First we need to add the .NetTiers templates to the CodeSmith Template Explorer:
- In Template Explorer click on the Open Folder icon to browse for a folder containing templates.
- Go to the folder where .NetTiers was installed. On my computer this is:
>C:\Program Files\SerialCoder\NetTiers 0.9.2 - Caribert\Templates\
- Once this folder is created as a shortcut in Template Explorer, expand it and select NetTiers.cst
- Now that the .NetTiers templates are installed you need to configure a data source. With the NetTiers.cst template open, open the Properties window and configure a Source Database by clicking on the ellipses:
- This opens the Database Picker, we're going to create a new data source so click on the ellipses in the Database Picker to open the Data Source Manager. In the screen shot below is an example of how this should look (choose a name that let's you quickly know what database you're working with):
- Test the connection to ensure it works and then back out of these dialog windows by clicking OK. Make sure the new data source is selected.
- Finally, set the EntireDatabase property to True, set the NameSpace property to Demo, and set the OutputDirectory property to the directory where you would like the generated files to be located. You will need to create the output directory if it doesn’t exist.
Once you've completed these steps your property window for the NetTiers.cst template should look similar to the screenshot below (changes highlighted):
We are not going to show anywhere near the full capabilities of .NetTiers in this article or CodeSmith, but we've now done enough to generate a DAL. Click the Run button in the CodeSmith toolbar to generate the code.
Step 4 – Review the Generated Code
Open Visual Studio .NET and if you followed the directions above you should find a Demo.sln file in the c:\NetTiers\Northwind_Demo\ directory.
Take a moment and browse the solution and project files in Visual Studio:
You should find 3 projects within the solution:
- Demo – the main library that contains the classes you will use within your application to interact with the database.
- Demo.DataAccessLayer – the library containing the data access implementation code.
- Demo.DataAccessLayer.SqlClient – the library containing the Microsoft Patterns & Practices classes for working with the database.
Step 5 – Compile …and we're done!
Next, with Visual Studio still open, compile the project.
Congratulations! You now have a Data Access Layer that implements the recommended best practices from the Microsoft Patterns & Practices group for working with a database.
You can now begin using your new Data Access Layer in other Visual Studio .NET projects. For example, below is code to retrieve, update and then delete an employee record.
Employee employee = SqlDataRepository.EmployeeProvider.GetByEmployeeID(13);
employee.FirstName = "John";
employee.LastName = "Doe";
For more information on how to use the generated DAL, take a look at the .NetTiers manual here:
Remember all of the Data Access Layer code was generated by templates, so later when you change your database structure you can simply rebuild the DAL again from the templates. Furthermore, you can even extend the templates with your own ideas, comments, naming conventions, patterns, and so on.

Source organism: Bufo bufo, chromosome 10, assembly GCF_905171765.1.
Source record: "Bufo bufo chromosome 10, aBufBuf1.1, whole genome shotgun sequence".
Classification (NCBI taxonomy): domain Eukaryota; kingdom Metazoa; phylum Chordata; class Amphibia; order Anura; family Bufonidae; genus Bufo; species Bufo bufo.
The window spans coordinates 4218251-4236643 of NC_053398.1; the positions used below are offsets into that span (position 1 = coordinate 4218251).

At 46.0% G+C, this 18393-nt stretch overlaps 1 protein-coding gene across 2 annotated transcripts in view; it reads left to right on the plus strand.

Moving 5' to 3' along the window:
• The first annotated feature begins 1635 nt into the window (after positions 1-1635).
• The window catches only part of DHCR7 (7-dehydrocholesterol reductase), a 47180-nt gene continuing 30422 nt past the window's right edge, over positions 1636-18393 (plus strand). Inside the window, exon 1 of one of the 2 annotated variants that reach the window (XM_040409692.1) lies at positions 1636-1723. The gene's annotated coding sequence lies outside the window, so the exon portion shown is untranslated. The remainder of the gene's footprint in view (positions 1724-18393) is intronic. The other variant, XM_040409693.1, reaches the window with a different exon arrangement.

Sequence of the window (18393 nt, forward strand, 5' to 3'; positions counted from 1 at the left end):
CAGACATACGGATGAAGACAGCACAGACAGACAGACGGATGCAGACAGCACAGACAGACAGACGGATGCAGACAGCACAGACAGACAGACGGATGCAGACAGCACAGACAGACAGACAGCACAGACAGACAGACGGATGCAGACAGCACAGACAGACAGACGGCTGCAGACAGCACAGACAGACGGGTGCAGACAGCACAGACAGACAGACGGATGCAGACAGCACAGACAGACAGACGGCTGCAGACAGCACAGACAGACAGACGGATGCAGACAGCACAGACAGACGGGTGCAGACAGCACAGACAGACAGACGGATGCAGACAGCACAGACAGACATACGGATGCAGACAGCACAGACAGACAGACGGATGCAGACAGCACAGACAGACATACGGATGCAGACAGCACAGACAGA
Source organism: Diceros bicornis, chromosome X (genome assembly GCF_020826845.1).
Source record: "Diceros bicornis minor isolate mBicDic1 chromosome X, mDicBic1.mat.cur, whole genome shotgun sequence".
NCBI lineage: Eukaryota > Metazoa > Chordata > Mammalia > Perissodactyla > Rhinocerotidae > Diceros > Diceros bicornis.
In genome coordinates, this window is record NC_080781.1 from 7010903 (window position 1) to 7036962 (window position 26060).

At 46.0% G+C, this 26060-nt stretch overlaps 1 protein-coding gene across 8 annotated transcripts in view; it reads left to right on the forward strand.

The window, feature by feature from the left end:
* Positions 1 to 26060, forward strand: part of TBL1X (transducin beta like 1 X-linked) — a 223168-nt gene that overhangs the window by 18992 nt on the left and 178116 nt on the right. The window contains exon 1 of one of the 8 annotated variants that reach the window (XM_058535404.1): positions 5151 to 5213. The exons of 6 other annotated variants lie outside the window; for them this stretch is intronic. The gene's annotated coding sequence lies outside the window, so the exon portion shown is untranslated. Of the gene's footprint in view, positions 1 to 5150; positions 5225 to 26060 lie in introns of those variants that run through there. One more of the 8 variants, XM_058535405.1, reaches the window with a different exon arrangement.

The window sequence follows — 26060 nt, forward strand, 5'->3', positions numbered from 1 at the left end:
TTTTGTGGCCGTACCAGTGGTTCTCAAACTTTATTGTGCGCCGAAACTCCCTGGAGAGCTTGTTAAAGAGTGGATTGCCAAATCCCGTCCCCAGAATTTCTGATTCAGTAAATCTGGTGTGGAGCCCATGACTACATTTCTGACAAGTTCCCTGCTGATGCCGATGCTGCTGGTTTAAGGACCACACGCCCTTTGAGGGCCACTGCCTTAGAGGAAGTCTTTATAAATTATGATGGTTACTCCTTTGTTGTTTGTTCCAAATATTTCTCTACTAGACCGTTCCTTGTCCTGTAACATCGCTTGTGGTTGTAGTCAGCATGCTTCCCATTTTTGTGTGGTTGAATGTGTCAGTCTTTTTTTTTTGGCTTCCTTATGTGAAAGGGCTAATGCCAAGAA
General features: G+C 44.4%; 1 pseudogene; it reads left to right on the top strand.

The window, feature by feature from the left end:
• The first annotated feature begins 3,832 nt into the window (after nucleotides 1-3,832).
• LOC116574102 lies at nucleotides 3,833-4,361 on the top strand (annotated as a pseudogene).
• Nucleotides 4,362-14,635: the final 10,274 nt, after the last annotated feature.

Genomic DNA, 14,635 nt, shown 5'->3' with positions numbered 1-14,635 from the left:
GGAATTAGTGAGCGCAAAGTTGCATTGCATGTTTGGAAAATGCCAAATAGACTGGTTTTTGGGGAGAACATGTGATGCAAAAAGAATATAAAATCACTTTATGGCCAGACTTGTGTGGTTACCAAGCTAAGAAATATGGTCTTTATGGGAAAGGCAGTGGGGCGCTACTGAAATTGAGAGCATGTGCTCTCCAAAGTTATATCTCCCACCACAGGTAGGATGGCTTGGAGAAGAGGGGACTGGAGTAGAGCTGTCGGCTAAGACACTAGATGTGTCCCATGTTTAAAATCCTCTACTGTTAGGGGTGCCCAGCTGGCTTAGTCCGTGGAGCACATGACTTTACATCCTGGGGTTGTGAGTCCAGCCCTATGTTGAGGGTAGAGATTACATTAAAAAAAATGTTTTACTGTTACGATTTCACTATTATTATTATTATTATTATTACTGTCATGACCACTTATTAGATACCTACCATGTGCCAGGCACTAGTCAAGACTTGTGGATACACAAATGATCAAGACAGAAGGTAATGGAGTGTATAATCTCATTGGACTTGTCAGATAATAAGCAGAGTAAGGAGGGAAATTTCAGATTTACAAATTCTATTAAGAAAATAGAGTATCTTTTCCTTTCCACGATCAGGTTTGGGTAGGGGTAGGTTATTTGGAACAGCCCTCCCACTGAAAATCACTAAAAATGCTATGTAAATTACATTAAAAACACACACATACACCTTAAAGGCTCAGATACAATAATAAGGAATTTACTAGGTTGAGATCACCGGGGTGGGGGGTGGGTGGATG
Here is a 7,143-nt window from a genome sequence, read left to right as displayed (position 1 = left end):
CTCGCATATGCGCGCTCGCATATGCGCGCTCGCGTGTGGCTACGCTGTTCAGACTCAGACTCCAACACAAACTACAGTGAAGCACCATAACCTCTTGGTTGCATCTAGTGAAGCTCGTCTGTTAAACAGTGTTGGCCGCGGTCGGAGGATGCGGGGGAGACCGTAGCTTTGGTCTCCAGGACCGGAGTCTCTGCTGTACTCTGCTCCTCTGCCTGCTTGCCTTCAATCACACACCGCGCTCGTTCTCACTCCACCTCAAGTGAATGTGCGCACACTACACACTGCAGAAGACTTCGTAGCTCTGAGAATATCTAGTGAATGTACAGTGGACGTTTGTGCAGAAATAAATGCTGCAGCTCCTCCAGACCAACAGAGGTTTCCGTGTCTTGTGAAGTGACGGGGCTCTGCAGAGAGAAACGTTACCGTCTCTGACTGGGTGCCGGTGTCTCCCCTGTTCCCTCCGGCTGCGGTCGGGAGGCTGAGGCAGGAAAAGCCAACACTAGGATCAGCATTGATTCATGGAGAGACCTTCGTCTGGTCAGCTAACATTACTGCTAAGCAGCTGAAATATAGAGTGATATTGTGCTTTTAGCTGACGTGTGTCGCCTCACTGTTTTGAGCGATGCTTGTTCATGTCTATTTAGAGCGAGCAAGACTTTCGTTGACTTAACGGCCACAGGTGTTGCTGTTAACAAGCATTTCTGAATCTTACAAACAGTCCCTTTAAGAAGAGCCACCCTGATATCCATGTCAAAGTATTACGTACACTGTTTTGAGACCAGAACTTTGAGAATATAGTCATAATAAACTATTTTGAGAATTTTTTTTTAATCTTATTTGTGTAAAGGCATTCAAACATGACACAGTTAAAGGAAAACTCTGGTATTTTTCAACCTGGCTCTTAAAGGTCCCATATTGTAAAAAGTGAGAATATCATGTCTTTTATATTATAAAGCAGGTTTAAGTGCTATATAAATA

The possibilities for CodeSmith templates are limited only by your own creativity. As I've demonstrated in this article, CodeSmith is an exceptionally powerful developer productivity tool. Coupled with the .NetTiers templates you can write a best practices Data Access Layer for your application in a matter of minutes.
You can also watch a video of this presentation here:
One of the fun features added into version 3.1 was a simple "value calculator". The value calculator provides a conservative estimate of the time saved by using CodeSmith:
As shown in the screenshot above, using the .NetTiers templates with CodeSmith generated 91,559 lines of code. Assuming a developer can write approximately 50 lines of code per-hour (had we written this manually) writing the code we generated would have taken 1,800 hours. Taking this a step further and assuming that a developer's time is approximately $60/hour, CodeSmith and .NetTiers together saved you 1,800 hours of your life and $109,000 for your company!
So get CodeSmith… and then go ask for a raise.
CodeSmith and .NetTiers Resources
If you have questions about CodeSmith, please be sure to visit the CodeSmith community portal at: http://community.codesmithtools.com/. The CodeSmith community portal is a great resource where people can share templates, ideas, and help each other.
If you are interested in purchasing CodeSmith, please visit the CodeSmith website at http://www.codesmithtools.com/. There you will find the CodeSmith store where you can purchase license keys to unlock the 30-day trial version. If you have other questions, just email firstname.lastname@example.org.
If you have questions about the .NetTiers templates, please visit the .NetTiers forum at: http://community.codesmithtools.com/forums/16/ShowForum.aspx